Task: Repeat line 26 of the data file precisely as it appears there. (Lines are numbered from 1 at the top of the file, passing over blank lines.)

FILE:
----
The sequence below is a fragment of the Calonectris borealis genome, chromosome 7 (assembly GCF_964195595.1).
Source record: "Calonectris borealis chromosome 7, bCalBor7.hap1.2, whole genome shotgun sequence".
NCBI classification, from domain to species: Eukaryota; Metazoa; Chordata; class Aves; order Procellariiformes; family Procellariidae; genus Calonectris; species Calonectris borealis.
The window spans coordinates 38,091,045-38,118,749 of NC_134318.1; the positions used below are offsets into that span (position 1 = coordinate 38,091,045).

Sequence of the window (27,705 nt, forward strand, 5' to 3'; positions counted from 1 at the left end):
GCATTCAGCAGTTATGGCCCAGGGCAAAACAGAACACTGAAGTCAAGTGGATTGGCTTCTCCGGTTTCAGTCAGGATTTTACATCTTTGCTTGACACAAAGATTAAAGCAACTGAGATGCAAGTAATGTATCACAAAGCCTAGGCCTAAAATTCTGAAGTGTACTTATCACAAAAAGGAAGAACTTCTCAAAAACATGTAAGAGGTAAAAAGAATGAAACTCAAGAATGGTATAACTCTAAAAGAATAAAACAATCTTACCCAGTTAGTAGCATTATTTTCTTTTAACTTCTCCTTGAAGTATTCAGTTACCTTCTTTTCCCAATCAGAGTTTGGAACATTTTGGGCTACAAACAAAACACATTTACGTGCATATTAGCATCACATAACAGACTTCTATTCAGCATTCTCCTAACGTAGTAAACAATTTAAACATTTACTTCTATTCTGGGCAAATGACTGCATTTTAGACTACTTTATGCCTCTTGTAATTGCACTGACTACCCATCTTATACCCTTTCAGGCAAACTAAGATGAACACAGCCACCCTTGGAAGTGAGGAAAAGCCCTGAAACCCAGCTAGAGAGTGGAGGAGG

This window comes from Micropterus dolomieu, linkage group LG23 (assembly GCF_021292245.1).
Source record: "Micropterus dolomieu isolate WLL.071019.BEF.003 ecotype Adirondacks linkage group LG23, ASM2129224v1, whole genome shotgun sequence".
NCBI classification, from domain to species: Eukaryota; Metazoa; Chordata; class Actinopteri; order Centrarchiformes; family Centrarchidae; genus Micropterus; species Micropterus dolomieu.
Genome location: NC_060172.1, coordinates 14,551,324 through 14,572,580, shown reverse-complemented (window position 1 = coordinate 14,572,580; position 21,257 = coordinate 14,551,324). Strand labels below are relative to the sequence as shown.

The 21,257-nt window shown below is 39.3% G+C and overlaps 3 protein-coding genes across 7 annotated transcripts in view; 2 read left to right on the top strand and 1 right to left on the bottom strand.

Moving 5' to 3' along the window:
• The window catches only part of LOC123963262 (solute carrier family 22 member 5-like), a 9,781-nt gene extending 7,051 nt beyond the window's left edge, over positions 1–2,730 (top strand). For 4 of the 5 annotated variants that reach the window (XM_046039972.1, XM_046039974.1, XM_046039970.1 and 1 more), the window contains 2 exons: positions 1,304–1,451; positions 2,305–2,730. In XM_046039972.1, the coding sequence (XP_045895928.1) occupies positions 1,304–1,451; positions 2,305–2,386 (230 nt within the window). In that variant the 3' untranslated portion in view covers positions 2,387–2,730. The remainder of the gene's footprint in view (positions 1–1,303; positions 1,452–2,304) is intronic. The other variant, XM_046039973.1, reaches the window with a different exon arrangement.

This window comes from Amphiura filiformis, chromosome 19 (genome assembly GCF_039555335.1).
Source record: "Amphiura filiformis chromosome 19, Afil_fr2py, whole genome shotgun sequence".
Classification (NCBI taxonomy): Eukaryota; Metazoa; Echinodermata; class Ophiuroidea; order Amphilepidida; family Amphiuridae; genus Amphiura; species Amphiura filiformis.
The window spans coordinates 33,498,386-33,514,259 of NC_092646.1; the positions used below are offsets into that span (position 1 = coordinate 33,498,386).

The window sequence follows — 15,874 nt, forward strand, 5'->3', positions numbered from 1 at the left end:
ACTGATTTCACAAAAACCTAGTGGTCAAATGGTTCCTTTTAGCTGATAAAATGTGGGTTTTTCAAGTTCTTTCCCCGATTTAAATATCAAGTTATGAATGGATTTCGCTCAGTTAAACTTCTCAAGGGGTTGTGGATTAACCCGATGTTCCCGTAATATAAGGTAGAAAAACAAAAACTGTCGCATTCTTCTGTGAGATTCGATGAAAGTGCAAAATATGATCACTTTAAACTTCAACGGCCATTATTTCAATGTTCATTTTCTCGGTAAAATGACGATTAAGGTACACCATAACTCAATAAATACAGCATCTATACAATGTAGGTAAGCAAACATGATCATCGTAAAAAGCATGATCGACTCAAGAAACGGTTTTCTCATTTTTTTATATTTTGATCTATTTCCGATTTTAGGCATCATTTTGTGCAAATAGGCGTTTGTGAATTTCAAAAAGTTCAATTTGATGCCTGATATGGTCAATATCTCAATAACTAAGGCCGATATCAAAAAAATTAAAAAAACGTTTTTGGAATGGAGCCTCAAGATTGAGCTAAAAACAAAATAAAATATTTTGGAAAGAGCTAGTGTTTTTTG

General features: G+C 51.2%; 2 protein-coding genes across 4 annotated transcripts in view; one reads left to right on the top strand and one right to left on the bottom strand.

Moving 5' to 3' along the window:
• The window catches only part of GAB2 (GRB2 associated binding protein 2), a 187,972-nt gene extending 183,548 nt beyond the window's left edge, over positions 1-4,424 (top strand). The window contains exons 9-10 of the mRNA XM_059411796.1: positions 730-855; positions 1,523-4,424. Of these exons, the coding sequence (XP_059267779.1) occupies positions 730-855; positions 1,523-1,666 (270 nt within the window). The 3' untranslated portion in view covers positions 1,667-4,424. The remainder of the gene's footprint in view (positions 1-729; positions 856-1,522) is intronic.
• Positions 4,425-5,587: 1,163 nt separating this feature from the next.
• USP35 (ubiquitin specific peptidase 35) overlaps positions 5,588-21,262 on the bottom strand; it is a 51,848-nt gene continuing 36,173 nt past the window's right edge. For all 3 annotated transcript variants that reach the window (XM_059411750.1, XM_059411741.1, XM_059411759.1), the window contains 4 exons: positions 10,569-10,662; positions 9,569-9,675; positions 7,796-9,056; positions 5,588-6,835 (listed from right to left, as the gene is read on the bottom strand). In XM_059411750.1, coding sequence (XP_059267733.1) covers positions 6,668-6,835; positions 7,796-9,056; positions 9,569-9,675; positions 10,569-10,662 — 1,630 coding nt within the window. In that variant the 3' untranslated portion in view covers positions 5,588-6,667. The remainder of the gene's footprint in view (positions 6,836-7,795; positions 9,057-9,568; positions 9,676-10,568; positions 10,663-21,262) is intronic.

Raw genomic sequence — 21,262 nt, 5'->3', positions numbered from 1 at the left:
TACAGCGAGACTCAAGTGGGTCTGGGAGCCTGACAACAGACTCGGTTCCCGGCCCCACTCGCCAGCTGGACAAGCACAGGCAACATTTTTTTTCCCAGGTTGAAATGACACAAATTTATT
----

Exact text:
TACAGCGAGACTCAAGTGGGTCTGGGAGCCTGACAACAGACTCGGTTCCCGGCCCCACTCGCCAGCTGGACAAGCACAGGCAACATTTTTTTTCCCAGGTTGAAATGACACAAATTTATT